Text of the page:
Strange, to be a stranger to desire; strange,
To see each thing that seemed to matter so, cast loose
To flutter away in the wind. And also, death
Is tedious: one dithers, hems and haws,
Before accepting that this is — as it is — eternity.
The living are mistaken if they think death’s not about the same
As life. Indeed, the Angels (so I’ve heard) can hardly say
If they’re among the living or the dead, since the same tide
Sweeps them the same; rocks them the same;
And drowns them all the same.

At last they have no need of us, these too-soon-dead.
They wean themselves from worldly things,
Just as a child outgrows its mother’s breast.
But we, who need a sense of Mystery —
We, for whom grief sometimes shows the forward path —
We need them—how else could we get along?
Here’s no vain tale: when god-like Linos — best
Of all men living — died,
And when the mourners came to cry him to his rest—
Then Music filled the emptiness he’d left:
Shivered the dying land, shocked space,
As it entered the world for the first time,
Then, as ever after, to enrapture us; enfold us; give us aid.

 

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The Swan

(after Ranier Maria Rilke)

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Despite having so many things still left undone
(Important things, things you were meant to do)
You spent the hour observing swans.

Swans waddle; are awkward; you hadn’t known. One—ungainly thing—
You watched slowly approach the verge, like one would who
Faced death by drowning—till, resigned to sink,

It pitched into the pool at last
With an undignified, un-swan-like splash.
Then bore up, unsurprisingly, upon the waves.
The water endless came—oh, but the swan
Glided, glided, glided on and on
As if it were no miracle it had been saved.

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The Panther

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From so much eyeing of these bars
The panther’s gone cage-blind
So that it sees a thousand bars,
And not the world behind.

Lithely padding, circling
In movement without cease
It coils its body like a spring
That cannot find release.

And sometimes on its eye within,
The silent pictures start–
That rush through sinew, nerve and skin,
But vanish at the heart.

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Rilke drew me in again; I’m not quite sure why. His lyricism? His romanticism? This particular poem’s fusion of imagism and philosophizing that, though it stops well short of banality, is certainly situated somewhere along the obviousness spectrum? Likely enough it was over-exposure to the slavish word-bound accuracy of over-respectful translators who run roughshod over sense and sensibility to turn–for example–this:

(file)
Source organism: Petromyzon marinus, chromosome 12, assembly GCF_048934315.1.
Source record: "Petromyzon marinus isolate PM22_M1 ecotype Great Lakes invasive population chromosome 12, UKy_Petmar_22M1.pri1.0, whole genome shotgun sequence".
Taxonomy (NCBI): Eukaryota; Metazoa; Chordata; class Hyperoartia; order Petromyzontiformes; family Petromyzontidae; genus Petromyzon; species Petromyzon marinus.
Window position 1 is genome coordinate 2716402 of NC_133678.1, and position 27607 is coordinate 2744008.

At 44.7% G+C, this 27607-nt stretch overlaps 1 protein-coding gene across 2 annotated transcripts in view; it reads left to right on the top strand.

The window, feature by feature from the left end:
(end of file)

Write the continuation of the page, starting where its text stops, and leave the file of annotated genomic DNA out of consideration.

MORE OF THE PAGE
Sein Blick ist von Vorübergehen der Stäbe
so müd geworden, daß er nichts mehr hält. (Ranier Maria Rilke)

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Spanish Dancer

(translated from the German of Ranier Maria Rilke)

Dancer in Pigalle by Gino Severini (1912)

As fire lives in the cold matchstick
Before its striking, which when struck
Flicks out white tongues of flame from every side —
So she, within that curious circle, side to side,
Her body quick and hot and bright
Darts out, and back, and dances out again —

And suddenly she blazes up in flame.

Her kindled eyes ignite her hair,
And she with perfect skill whirls up her skirt
Into that swirling pyre,
From out of which, like writhing snakes,
Her naked arms rise rattling, waked by fire.

But then – as if the fire pressed her too close,
She spins it up into a ball – and casts it off,
And spurns it with her heel and with her eye
Imperious it lies, still raging, still alive,
Fueled with itself, and not to be denied –
Till she, unflinching, lifts her face up sweetly
Heavenward, with gentle, loving smile,

And stamps it out with small, firm feet.

Words: my translation of Spanische Tänzerin by Ranier Maria Rilke (ca. 1906) [public domain in U.S.]

Image: Dancer in Pigalle by Gino Severinix (1912) [public domain in U.S.]